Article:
Don’t Settle for Second Best
Posted under The Rectory Bulletin | Sundays
Whoever feeds on my flesh and drinks my blood abides in me, and I in him. As the living Father sent me, and I live because of the Father, so whoever feeds on me, he also will live because of me. This is the bread that came down from heaven, not like the bread the fathers ate, and died. Whoever feeds on this bread will live forever.” Jesus said these things in the synagogue, as he taught at Capernaum.
When many of his disciples heard it, they said, “This is a hard saying; who can listen to it?” But Jesus, knowing in himself that his disciples were grumbling about this, said to them, “Do you take offence at this? Then what if you were to see the Son of Man ascending to where he was before? It is the Spirit who gives life; the flesh is no help at all. The words that I have spoken to you are spirit and life. But there are some of you who do not believe.” (For Jesus knew from the beginning who those were who did not believe, and who it was who would betray him.) And he said, “This is why I told you that no one can come to me unless it is granted him by the Father.”
After this many of his disciples turned back and no longer walked with him. So Jesus said to the twelve, “Do you want to go away as well?” Simon Peter answered him, “Lord, to whom shall we go? You have the words of eternal life, and we have believed, and have come to know, that you are the Holy One of God.” (John 6:56–69, ESV)
I don’t know exactly what it would have been like in that Capernaum synagogue, but I have a hunch. There would have been readings, prayers and a sermon - that much is certain - but I suspect the atmosphere would normally have been fairly quiet. The sermon would explain a passage of the scriptures, and the mood was of reverence. And then, in the midst of this, Jesus stands up and says: ”whoever feeds on my flesh and drinks my blood abides in me, and I in him”. Strong stuff. No wonder the disciples grumbled to each other “this is a hard saying; who can listen to it?”. They took offence.
On the one hand being a disciple was easy. Jesus could draw a crowd of five thousand, and heal the sick. He could feed that multitude, and walk upon the water. He was popular, and so to follow Jesus was to be one of many. To be a disciple was to be part of the inner core of a popular teacher. However, Jesus is more than simply a wonder worker. He teaches too.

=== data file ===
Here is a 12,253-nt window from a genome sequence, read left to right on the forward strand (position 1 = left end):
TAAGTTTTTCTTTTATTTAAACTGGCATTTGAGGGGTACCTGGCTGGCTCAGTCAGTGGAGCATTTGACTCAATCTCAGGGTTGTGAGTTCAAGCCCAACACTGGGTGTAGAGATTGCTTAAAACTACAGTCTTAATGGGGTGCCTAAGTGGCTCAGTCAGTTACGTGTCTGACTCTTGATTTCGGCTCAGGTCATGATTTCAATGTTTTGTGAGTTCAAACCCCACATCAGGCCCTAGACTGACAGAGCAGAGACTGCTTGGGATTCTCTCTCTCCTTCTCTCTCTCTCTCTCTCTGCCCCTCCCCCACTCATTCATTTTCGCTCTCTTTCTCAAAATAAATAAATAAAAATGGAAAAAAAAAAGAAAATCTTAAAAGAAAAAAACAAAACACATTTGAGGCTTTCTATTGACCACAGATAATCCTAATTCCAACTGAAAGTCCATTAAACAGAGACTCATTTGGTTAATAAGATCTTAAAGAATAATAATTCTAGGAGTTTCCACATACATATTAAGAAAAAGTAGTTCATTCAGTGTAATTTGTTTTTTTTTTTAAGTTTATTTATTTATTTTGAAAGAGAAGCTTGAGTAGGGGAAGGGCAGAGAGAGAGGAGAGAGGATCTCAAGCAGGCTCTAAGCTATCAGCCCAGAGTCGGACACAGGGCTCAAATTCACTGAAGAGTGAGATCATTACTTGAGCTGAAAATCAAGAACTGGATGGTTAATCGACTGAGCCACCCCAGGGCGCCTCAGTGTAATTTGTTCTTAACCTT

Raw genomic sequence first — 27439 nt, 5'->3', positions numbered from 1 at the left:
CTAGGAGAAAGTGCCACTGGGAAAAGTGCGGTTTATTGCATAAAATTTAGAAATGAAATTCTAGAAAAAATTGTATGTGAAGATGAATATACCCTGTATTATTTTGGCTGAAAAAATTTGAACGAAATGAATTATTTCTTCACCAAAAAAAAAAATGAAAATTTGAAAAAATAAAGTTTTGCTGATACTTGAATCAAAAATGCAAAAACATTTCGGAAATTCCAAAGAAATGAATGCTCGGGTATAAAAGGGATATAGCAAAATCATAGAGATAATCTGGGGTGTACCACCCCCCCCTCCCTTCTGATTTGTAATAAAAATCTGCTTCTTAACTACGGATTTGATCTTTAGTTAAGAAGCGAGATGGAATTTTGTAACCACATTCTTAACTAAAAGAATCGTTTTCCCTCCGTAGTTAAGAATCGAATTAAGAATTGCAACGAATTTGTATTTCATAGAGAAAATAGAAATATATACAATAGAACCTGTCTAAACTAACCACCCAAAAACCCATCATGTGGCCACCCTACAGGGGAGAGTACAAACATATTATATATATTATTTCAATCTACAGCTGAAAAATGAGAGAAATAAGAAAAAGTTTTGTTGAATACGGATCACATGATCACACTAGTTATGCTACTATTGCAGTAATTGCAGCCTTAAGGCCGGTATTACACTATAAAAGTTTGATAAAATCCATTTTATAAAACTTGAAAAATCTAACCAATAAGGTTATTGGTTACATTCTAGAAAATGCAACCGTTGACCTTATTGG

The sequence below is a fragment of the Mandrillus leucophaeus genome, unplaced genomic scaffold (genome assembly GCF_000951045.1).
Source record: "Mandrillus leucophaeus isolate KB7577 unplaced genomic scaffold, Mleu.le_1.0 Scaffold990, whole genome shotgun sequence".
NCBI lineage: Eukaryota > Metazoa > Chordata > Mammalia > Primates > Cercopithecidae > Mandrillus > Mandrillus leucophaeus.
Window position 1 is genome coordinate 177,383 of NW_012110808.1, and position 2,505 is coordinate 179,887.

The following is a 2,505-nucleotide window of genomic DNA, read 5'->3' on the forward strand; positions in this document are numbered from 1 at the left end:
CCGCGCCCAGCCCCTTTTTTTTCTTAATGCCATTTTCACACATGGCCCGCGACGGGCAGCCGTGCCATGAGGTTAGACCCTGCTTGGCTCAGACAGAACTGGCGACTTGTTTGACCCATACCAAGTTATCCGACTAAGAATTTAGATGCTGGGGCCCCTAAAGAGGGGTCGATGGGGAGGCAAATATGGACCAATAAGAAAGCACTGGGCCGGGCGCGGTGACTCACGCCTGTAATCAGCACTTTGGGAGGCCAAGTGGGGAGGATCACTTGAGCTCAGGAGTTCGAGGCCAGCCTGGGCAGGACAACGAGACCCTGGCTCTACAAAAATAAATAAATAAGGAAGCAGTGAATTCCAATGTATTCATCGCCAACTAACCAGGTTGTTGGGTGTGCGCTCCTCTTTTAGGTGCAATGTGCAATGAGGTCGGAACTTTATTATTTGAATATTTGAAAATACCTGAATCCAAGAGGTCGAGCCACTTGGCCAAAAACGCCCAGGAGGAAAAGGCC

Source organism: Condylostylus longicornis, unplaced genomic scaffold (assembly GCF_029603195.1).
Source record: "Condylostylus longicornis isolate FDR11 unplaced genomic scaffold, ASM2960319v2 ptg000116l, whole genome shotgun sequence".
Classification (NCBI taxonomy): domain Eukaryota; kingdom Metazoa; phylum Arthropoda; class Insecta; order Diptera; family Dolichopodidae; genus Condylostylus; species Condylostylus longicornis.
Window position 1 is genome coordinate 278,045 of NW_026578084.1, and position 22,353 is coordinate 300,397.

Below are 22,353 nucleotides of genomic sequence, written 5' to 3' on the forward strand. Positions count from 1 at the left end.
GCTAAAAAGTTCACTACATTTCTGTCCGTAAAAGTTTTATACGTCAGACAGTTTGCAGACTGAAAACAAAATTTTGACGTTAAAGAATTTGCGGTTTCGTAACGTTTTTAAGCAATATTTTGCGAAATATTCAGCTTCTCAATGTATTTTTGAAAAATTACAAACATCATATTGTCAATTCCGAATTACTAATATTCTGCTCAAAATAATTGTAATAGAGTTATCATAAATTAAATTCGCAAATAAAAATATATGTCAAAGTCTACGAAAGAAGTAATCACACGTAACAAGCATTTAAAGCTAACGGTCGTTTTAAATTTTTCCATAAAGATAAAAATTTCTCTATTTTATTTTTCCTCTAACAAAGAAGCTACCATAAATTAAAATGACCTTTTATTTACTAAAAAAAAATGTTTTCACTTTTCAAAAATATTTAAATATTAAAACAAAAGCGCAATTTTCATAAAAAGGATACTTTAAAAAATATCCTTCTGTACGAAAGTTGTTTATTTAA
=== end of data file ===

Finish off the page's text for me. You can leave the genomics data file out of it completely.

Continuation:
It is the teaching of Jesus which causes the problems. He is the way back to God, he preaches, and the gate to eternal life. He is life, and has been sent by the Father, by God himself. He makes great claims to exclusivity, and disputes with the Temple officials. His words are “spirit and life” but they are not easy.
Which is why “no one can come to me unless it is granted him by the Father”. Our spiritual eyes need to be opened to him. Our hearts softened to receive his words. We have to take him, teaching and all. Half a Jesus is no Jesus at all.
This is the problem with what might be called a ‘secular Jesus’. Christ is often admired as a great teacher. Some even look to him to be more, to offer some sort of healing or prosperity. The problem is that the closer you look at him, the more offensive he comes. We might seek a Jesus who walks around in a white robe with a neatly trimmed beard, a Jesus who is just nice. But that Jesus doesn’t exist. Instead we have to deal with a Jesus who says that he is the onlyway back to God, which of course means that all paths don’t lead to God. We have a Jesus who teachers that suffering is part of the Faith. That we have to be different to those who live around us.
To be brief: to follow Jesus means you will follow a path which is different to the wider culture in which we live. And that can be uncomfortable. No wonder “many of his disciples turned back and no longer walked with him”.
And yet. And yet when Jesus asked the twelve “do you want to go away as well?” Peter answered for them: “Lord, to whom shall we go? You have the words of eternal life, and we have believed, and have come to know, that you are the Holy One of God.”
In the end it is only Jesus who can reveal God to us fully. It is only Jesus who teaches us the way back to God. Only Jesus is the Holy One of God.
That is why as the disciples believed, and put their trust in him, they came to know that there is no other way. They could not turn back because they had found Christ. The more we accept the words of Jesus and live by them the more they impart life to us. Following may be difficult at times, but it is the only way. If is the way given us by Christ. And he alone is the “Holy One of God”.
God’s grace is not cheap, but it is worth everything. Christianity is not a thin veneer to can apply to your life, but it is your whole life. To try and knock off the bits of Christianity which offend is to lose it all. We end up with a cliche in sandals. Christianity may be radical, it may be costly, but then it should be. It is worth everything.
In the end cheap Christianity is just that: cheap. Don’t settle for it - go for the real thing.